Tanzanian Parents Improve Child Development Practices
Chrisantus and Angela Nchimbi, two young parents from Inyala village in Tanzania, first learned to bond with their baby when Angela was around 12 weeks pregnant. A few months later, their bonding may have helped save their son’s life.
Last year, Angela participated in educational sessions through a UNICEF-funded Care for Child Development program implemented by Catholic Relief Services in Tanzania’s Mbeya region. Care for Child Development is a holistic, early childhood development initiative that teaches families about the importance of communication and stimulation activities, both during and after pregnancy. Through play and communication, parents also learn to be more sensitive to the needs of their children.
Angela Nchimbi plays with her 5-month old infant Jaehyden at her home as part of a child development initiative.
Photo by Will Baxter/CRS
“Stimulation of the child should start during pregnancy,” Angela says, upon returning from one of the sessions.
“That was something new for me,” says her husband.
Chrisantus and Angela, who both work at a nearby health clinic, started practicing the stimulation activities with their unborn baby right way.
“When we woke up in the morning, we would start talking to the baby. By then we had already given a name to the child, so we would start by saying, ‘Jaehyden, how are you? How have you been? Did you sleep well?’” Chrisantus says.
“At the beginning, the child was not responding, because at the time it was only three months into the pregnancy. But at five months, Jaehyden started to respond,” says Chrisantus.
“It was something that became a routine and it was good for us,” Chrisantus says. “The child was kicking and responding, sometimes almost 50 times. I am very proud that my baby discovered my voice before he was even born.”
Then one day, almost nine months into the pregnancy, baby Jaehyden stopped responding.
“We discovered there was a problem because the whole night the child didn’t respond to anything. He wasn’t kicking. That brought concern to us and we thought that maybe something was wrong with the child,” Chrisantus says.
Chrisantus Nchimbi holds his 5-month-old son Jaehyden. Chrisantus participates in a program that promotes cognitive stimulation and social support to young children through sensitive and responsive caregiver-child interactions.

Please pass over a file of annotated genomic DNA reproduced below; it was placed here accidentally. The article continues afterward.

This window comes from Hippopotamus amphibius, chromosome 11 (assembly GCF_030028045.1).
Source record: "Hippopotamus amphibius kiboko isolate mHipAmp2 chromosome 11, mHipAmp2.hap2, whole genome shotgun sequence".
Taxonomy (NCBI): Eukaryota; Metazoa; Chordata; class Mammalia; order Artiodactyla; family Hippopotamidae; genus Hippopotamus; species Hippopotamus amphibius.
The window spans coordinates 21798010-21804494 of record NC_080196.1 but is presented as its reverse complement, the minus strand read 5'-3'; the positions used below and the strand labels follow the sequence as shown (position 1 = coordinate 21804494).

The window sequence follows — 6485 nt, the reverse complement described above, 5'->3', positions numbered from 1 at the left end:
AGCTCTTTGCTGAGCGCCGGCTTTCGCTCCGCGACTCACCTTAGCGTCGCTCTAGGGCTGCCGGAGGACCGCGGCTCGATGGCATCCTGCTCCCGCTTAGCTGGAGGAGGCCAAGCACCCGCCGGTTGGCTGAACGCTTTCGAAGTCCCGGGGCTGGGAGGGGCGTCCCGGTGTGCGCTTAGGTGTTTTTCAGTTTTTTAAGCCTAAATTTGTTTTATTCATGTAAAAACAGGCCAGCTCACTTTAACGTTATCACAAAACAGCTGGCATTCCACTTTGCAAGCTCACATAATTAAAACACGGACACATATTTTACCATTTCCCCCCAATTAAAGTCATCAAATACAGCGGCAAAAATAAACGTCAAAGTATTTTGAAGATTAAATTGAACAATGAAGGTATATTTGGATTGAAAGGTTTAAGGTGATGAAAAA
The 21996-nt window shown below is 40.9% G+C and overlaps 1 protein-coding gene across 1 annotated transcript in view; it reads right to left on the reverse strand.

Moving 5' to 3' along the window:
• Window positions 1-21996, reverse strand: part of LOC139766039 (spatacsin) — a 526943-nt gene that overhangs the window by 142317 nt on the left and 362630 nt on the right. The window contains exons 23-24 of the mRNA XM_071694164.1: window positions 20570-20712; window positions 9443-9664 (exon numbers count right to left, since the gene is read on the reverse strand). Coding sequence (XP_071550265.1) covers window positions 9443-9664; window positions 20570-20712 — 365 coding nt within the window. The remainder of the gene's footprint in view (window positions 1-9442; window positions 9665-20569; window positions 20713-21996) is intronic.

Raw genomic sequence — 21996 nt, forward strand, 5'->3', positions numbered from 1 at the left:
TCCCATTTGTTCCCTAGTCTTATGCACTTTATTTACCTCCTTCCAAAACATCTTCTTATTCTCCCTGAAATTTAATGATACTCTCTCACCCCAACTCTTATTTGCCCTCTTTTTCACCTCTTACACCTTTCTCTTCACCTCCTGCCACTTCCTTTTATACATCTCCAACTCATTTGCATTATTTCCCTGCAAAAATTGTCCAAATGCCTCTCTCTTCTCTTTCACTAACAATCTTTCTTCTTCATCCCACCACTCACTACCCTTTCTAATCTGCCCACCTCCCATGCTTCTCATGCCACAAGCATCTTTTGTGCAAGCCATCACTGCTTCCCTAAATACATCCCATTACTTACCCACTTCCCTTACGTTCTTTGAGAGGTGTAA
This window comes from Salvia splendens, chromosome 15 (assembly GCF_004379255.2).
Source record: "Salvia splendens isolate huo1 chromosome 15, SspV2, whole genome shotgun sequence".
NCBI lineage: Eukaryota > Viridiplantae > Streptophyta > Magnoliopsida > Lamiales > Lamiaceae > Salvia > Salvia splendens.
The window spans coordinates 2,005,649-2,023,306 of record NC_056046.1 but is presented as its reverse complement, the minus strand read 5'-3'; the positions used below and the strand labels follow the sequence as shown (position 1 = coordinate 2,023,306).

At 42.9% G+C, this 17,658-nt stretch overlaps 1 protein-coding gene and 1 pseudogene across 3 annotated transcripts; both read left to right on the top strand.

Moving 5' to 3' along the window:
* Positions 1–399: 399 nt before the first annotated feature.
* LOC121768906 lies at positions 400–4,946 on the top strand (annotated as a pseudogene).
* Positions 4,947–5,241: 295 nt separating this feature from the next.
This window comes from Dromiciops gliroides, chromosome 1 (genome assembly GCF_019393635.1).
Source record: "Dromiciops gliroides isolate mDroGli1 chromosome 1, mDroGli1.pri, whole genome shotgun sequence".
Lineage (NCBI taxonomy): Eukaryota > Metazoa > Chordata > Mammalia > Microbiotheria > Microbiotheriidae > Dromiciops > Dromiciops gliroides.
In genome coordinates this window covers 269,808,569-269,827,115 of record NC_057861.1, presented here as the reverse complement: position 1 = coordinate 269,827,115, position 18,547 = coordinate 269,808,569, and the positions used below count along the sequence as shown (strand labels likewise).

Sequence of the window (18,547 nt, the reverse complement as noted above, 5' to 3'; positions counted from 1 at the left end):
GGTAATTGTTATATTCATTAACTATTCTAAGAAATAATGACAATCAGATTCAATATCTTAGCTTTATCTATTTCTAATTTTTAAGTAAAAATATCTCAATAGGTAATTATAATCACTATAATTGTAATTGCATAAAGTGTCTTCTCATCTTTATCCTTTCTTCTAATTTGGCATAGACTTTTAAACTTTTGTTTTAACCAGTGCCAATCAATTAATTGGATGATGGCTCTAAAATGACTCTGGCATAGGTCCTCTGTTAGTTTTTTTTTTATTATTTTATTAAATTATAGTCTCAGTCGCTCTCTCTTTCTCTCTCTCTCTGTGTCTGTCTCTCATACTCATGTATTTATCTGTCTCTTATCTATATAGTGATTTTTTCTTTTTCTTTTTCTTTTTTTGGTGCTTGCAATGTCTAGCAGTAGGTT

Photo by Will Baxter/CRS
In the morning, they went to the clinic for a consultation. “The fetal heartbeat was ok, but the baby was still not kicking. After several hours of the baby not responding, we decided to go for further help at the bigger hospital,” Chrisantus says.
The doctor conducted an ultrasound and they learned that the issue was fetal malpresentation, meaning that the baby had moved into an abnormal position which could result in a prolonged or difficult delivery.
The doctor explained that while it was not a major problem, it could have led to far bigger complications if not discovered early on.
“Knowing about early stimulation of the child during pregnancy helped save this baby’s life,” says Chrisantus. “Without my wife and I knowing about stimulation, we wouldn’t have discovered that the baby was not kicking or responding.”
A few weeks later, baby Jaehyden was born.
“I am very proud of our baby because he was born very active, and he is very active still,” Angela says.
The proud parents continue to talk to 5-month-old Jaehyden often and stimulate his mind through play. They also make age appropriate toys such as rattles and dolls from recycled and locally available materials.
“The baby likes the toys,” Angela says, pointing out that play and interaction have helped Jaehyden be more confident and engaging. “When I take him for clinical services, they call him ‘Big Brother’ because he does things that are not normal for a child of his age. He is more active than others.”
CRS’ David Mugassa, project officer on the Care for Child Development program, says Angela and Chrisantus offer a positive example of parenting in their community.
Chrisantus Nchimbi and his wife Angela Nchimbi play with their 5-month old infant Jaehyden at their home. Both are clinical officers at a nearby health facility, and are taking part in a program aimed at reducing incidents of stunting.
Photo by Will Baxter/CRS
“A child needs to be raised in collaboration with the mother and father. If one side is not supportive, you may find that the child is being raised in an imbalanced way. So, we want fathers to do their part in terms of interaction and in terms of developing play materials for the children,” David says.
“We are doing a lot to ensure that caregivers understand the importance of playing with their children. This is creating a relationship that can really mean a lot now and in later years,” David adds.
Through their work at the clinic, Angela and Chrisantus now teach other parents about the importance of play, stimulation activities and communication during group sessions and one-on-one counselling. They even give homework assignments to the parents.
“When they come back the next time, they have to bring the play materials they’ve made,” Chrisantus says.
He says they still face resistance on some fronts but are slowly changing perceptions.
“One of the biggest challenges in our culture is that many people feel that you can’t talk to a small child because it won’t understand,” says Chrisantus. “People have started to change, and you can see that the children are starting to be more active.”
Angela, meanwhile, tries to appeal to the common sense of parents.
“Many people complain that children are more stubborn at night, that they are not sleeping. But if the child plays the whole day, when it comes to the night, he is getting tired and he sleeps throughout the night. And that is good because then we can all get enough rest,” Angela says.